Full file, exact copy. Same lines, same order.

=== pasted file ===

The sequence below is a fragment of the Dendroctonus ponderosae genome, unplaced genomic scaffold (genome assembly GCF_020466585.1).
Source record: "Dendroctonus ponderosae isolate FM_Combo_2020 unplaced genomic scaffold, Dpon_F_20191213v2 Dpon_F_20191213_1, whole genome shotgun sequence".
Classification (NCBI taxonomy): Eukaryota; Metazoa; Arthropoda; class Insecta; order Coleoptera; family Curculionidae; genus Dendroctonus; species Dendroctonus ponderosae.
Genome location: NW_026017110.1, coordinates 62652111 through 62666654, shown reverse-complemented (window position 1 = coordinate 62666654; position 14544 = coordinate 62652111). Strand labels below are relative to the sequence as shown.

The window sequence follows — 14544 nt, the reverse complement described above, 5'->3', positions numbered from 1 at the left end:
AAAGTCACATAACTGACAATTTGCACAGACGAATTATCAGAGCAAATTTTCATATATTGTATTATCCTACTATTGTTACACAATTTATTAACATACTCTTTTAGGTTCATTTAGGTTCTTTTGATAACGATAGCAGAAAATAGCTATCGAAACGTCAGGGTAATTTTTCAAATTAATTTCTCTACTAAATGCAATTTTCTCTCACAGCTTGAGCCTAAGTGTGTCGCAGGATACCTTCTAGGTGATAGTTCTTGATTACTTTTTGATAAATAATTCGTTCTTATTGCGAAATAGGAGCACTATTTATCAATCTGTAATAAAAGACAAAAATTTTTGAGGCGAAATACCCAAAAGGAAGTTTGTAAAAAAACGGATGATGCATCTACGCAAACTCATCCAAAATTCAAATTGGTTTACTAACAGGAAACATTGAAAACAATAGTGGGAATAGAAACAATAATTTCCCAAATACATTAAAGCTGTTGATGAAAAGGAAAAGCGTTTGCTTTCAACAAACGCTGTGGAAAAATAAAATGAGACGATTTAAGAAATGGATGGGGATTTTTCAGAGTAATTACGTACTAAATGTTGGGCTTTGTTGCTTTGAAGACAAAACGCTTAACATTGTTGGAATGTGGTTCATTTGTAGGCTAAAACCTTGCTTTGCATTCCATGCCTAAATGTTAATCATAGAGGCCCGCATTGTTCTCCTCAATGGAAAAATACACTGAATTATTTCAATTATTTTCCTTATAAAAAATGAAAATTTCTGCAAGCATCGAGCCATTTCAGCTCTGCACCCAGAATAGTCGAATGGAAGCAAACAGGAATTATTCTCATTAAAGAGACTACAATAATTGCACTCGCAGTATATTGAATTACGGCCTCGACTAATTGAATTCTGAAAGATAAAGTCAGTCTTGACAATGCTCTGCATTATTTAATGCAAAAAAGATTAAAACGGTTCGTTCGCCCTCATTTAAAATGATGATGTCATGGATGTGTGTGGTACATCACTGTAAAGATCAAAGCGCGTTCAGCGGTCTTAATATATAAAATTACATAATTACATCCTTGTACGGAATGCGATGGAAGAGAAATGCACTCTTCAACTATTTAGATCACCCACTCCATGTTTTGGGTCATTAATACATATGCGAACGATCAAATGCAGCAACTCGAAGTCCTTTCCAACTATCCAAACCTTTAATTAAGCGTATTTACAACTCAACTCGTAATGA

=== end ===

The sequence below is a fragment of the Dendroctonus ponderosae genome, unplaced genomic scaffold (genome assembly GCF_020466585.1).
Source record: "Dendroctonus ponderosae isolate FM_Combo_2020 unplaced genomic scaffold, Dpon_F_20191213v2 Dpon_F_20191213_1, whole genome shotgun sequence".
Classification (NCBI taxonomy): Eukaryota; Metazoa; Arthropoda; class Insecta; order Coleoptera; family Curculionidae; genus Dendroctonus; species Dendroctonus ponderosae.
Genome location: NW_026017110.1, coordinates 62652111 through 62666654, shown reverse-complemented (window position 1 = coordinate 62666654; position 14544 = coordinate 62652111). Strand labels below are relative to the sequence as shown.

The window sequence follows — 14544 nt, the reverse complement described above, 5'->3', positions numbered from 1 at the left end:
AAAGTCACATAACTGACAATTTGCACAGACGAATTATCAGAGCAAATTTTCATATATTGTATTATCCTACTATTGTTACACAATTTATTAACATACTCTTTTAGGTTCATTTAGGTTCTTTTGATAACGATAGCAGAAAATAGCTATCGAAACGTCAGGGTAATTTTTCAAATTAATTTCTCTACTAAATGCAATTTTCTCTCACAGCTTGAGCCTAAGTGTGTCGCAGGATACCTTCTAGGTGATAGTTCTTGATTACTTTTTGATAAATAATTCGTTCTTATTGCGAAATAGGAGCACTATTTATCAATCTGTAATAAAAGACAAAAATTTTTGAGGCGAAATACCCAAAAGGAAGTTTGTAAAAAAACGGATGATGCATCTACGCAAACTCATCCAAAATTCAAATTGGTTTACTAACAGGAAACATTGAAAACAATAGTGGGAATAGAAACAATAATTTCCCAAATACATTAAAGCTGTTGATGAAAAGGAAAAGCGTTTGCTTTCAACAAACGCTGTGGAAAAATAAAATGAGACGATTTAAGAAATGGATGGGGATTTTTCAGAGTAATTACGTACTAAATGTTGGGCTTTGTTGCTTTGAAGACAAAACGCTTAACATTGTTGGAATGTGGTTCATTTGTAGGCTAAAACCTTGCTTTGCATTCCATGCCTAAATGTTAATCATAGAGGCCCGCATTGTTCTCCTCAATGGAAAAATACACTGAATTATTTCAATTATTTTCCTTATAAAAAATGAAAATTTCTGCAAGCATCGAGCCATTTCAGCTCTGCACCCAGAATAGTCGAATGGAAGCAAACAGGAATTATTCTCATTAAAGAGACTACAATAATTGCACTCGCAGTATATTGAATTACGGCCTCGACTAATTGAATTCTGAAAGATAAAGTCAGTCTTGACAATGCTCTGCATTATTTAATGCAAAAAAGATTAAAACGGTTCGTTCGCCCTCATTTAAAATGATGATGTCATGGATGTGTGTGGTACATCACTGTAAAGATCAAAGCGCGTTCAGCGGTCTTAATATATAAAATTACATAATTACATCCTTGTACGGAATGCGATGGAAGAGAAATGCACTCTTCAACTATTTAGATCACCCACTCCATGTTTTGGGTCATTAATACATATGCGAACGATCAAATGCAGCAACTCGAAGTCCTTTCCAACTATCCAAACCTTTAATTAAGCGTATTTACAACTCAACTCGTAATGA